Understanding processes that generate and maintain large disjunctions within plant species can provide valuable insights into plant diversity and speciation. The butterfly bush Buddleja alternifolia has an unusual disjunct distribution, occurring in the Himalaya, Hengduan Mountains (HDM) and the Loess Plateau (LP) in China. We generated a high-quality, chromosome-level genome assembly of B. alternifolia, the first within the family Scrophulariaceae. Whole genome resequencing data from 48 populations plus morphological and petal color reflectance data covering its full distribution range were collected. Three distinct genetic lineages of B. alternifolia were uncovered, corresponding to Himalayan, HDM and LP material, with the last also differentiated morphologically and phenologically, indicating occurrence of allopatric speciation likely facilitated by geographic isolation and divergent adaptation to distinct ecological niches. Moreover, speciation with gene flow between populations from either side of a mountain barrier could be under way within LP. The current disjunctions within B. alternifolia might result from vicariance of a once widespread distribution, followed by several past contraction and expansion events, possibly linked to climate fluctuations promoted by the Kunlun-Yellow river tectonic movement. Several adaptive genes are likely either uniformly or diversely selected among regions, providing a footprint of local adaptations. These findings provide new insights into plant biogeography, adaptation and different processes of allopatric speciation.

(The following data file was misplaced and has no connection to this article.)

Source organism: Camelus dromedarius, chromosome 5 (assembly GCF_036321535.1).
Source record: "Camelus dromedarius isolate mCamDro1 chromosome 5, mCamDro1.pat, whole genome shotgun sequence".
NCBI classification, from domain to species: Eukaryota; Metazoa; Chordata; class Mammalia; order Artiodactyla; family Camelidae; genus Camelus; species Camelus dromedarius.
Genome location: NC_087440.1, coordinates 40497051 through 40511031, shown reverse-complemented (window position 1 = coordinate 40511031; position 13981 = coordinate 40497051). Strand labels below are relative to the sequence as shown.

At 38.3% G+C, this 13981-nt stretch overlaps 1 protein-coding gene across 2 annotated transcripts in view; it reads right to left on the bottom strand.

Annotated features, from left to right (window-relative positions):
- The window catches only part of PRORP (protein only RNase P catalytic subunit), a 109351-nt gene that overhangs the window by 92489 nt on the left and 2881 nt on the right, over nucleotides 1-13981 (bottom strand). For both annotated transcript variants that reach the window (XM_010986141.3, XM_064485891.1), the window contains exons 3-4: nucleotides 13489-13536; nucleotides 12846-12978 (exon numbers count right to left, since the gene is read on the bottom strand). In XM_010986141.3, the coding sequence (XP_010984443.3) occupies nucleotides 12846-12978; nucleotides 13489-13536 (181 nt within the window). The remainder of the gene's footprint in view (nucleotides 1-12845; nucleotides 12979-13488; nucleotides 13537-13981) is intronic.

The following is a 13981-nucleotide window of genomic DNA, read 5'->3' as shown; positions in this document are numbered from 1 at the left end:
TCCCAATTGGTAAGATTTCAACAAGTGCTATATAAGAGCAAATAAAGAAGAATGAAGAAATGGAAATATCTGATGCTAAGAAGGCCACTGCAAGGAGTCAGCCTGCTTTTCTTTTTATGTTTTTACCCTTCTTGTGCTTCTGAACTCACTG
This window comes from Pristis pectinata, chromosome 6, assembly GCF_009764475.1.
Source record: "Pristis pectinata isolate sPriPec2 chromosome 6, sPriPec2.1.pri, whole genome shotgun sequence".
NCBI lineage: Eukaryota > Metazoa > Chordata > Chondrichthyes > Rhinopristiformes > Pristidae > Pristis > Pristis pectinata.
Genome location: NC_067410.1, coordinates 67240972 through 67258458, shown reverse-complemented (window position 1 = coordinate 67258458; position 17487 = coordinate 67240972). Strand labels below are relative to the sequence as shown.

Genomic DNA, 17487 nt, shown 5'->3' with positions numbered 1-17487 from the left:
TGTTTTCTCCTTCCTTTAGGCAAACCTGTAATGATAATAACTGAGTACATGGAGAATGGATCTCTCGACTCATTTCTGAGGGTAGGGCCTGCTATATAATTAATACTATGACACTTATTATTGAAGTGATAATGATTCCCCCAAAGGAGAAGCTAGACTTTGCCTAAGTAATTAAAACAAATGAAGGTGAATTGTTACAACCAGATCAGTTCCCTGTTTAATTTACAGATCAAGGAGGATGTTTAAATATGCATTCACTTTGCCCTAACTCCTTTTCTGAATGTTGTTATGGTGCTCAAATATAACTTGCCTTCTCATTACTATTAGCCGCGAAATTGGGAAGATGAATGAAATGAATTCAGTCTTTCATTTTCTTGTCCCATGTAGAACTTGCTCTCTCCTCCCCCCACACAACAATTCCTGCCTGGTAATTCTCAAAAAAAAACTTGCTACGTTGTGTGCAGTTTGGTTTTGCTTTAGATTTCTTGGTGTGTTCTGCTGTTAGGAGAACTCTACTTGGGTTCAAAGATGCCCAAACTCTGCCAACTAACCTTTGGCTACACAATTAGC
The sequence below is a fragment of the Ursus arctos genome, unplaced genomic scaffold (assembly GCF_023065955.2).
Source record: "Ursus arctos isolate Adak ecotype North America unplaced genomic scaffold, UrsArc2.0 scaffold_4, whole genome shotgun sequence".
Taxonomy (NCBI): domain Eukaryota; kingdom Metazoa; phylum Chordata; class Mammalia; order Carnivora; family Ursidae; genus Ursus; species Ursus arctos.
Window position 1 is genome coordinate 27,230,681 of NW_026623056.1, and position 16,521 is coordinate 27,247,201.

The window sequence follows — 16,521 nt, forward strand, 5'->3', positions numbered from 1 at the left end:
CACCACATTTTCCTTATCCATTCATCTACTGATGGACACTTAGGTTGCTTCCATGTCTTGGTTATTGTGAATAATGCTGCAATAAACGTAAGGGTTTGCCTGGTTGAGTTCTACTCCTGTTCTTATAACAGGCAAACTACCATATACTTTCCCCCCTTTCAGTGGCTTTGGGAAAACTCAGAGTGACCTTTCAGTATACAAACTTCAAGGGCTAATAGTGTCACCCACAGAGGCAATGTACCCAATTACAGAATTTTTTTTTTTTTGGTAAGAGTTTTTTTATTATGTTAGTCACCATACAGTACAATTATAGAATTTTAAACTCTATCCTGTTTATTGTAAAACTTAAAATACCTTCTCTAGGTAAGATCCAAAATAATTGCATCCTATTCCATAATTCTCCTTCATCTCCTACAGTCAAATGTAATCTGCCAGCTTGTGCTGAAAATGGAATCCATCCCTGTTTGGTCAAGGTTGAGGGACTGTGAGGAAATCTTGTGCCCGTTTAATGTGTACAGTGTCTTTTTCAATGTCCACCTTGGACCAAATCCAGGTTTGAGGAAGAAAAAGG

- allopatric speciation
- demography history
- kunlun-yellow river tectonic movement
- whole genome sequencing
- loess plateau